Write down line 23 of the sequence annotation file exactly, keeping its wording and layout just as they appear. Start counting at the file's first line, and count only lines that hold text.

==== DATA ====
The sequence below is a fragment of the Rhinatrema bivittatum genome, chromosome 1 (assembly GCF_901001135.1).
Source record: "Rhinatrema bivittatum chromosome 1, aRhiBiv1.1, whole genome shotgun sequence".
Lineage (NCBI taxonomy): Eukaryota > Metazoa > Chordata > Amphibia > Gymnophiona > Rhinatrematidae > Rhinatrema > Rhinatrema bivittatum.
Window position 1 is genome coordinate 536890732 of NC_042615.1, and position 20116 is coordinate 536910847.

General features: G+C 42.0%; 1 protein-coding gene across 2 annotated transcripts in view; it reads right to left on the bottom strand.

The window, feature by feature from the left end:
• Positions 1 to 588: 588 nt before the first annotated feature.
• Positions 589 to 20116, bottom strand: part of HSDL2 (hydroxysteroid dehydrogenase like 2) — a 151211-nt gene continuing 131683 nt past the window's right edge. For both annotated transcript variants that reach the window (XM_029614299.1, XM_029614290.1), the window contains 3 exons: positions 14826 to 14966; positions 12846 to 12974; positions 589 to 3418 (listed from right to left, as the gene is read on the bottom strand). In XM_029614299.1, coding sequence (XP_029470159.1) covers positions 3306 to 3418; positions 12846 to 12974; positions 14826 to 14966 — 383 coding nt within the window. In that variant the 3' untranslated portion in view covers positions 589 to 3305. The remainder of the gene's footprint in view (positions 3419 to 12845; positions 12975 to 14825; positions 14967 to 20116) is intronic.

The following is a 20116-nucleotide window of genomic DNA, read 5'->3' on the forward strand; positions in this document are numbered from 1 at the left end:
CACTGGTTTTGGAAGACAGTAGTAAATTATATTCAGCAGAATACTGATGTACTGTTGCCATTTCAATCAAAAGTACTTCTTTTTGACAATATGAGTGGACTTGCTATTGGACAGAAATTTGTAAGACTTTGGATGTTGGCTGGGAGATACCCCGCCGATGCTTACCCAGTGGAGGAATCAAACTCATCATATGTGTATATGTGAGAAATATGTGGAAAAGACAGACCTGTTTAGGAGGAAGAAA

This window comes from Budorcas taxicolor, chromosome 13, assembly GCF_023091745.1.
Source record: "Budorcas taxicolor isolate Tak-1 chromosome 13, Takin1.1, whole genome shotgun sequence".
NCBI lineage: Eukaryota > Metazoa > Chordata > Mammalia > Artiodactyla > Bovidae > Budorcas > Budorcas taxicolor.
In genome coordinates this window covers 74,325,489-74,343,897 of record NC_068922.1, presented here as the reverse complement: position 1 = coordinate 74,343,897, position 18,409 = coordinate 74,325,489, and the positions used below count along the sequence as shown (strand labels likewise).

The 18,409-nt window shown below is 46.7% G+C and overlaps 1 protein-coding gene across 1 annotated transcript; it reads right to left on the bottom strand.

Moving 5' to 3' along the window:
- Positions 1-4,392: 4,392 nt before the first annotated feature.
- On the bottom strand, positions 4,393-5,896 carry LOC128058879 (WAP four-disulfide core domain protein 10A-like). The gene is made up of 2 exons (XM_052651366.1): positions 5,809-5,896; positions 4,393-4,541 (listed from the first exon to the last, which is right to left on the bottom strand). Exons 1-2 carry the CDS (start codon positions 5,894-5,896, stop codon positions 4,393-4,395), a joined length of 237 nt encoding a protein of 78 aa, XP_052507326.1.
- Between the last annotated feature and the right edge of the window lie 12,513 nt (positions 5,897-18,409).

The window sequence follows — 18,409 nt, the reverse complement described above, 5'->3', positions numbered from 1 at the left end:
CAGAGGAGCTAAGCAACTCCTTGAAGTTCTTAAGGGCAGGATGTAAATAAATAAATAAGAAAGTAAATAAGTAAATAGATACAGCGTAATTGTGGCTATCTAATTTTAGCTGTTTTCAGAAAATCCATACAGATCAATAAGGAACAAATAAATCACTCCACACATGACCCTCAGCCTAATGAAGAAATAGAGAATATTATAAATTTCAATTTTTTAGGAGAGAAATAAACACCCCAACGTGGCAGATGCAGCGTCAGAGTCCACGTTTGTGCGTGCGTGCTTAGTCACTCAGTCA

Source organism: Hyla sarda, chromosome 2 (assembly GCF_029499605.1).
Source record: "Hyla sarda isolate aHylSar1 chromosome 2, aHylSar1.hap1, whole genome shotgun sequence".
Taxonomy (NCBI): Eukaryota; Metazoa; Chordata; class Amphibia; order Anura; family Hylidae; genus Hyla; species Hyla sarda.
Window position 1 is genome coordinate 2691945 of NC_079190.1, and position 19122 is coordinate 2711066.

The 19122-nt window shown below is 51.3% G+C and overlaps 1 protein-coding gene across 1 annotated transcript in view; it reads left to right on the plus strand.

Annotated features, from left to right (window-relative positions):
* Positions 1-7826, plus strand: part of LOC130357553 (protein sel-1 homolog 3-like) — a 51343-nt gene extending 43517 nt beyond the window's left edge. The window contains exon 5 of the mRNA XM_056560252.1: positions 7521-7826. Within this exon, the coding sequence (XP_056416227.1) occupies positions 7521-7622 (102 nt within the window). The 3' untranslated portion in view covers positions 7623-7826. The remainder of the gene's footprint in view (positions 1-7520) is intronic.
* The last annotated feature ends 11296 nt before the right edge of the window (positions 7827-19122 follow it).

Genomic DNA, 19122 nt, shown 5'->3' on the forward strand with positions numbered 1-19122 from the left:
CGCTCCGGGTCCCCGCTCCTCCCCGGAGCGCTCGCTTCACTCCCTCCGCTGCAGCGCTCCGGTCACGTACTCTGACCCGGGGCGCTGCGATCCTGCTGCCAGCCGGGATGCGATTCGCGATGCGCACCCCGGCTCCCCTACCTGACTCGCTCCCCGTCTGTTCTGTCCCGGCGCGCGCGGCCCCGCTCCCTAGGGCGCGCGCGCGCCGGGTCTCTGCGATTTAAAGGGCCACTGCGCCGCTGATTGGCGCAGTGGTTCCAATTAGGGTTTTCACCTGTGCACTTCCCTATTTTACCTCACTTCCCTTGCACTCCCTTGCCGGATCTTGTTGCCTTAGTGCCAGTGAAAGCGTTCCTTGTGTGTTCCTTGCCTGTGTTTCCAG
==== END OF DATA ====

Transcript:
Source record: "Hyla sarda isolate aHylSar1 chromosome 2, aHylSar1.hap1, whole genome shotgun sequence".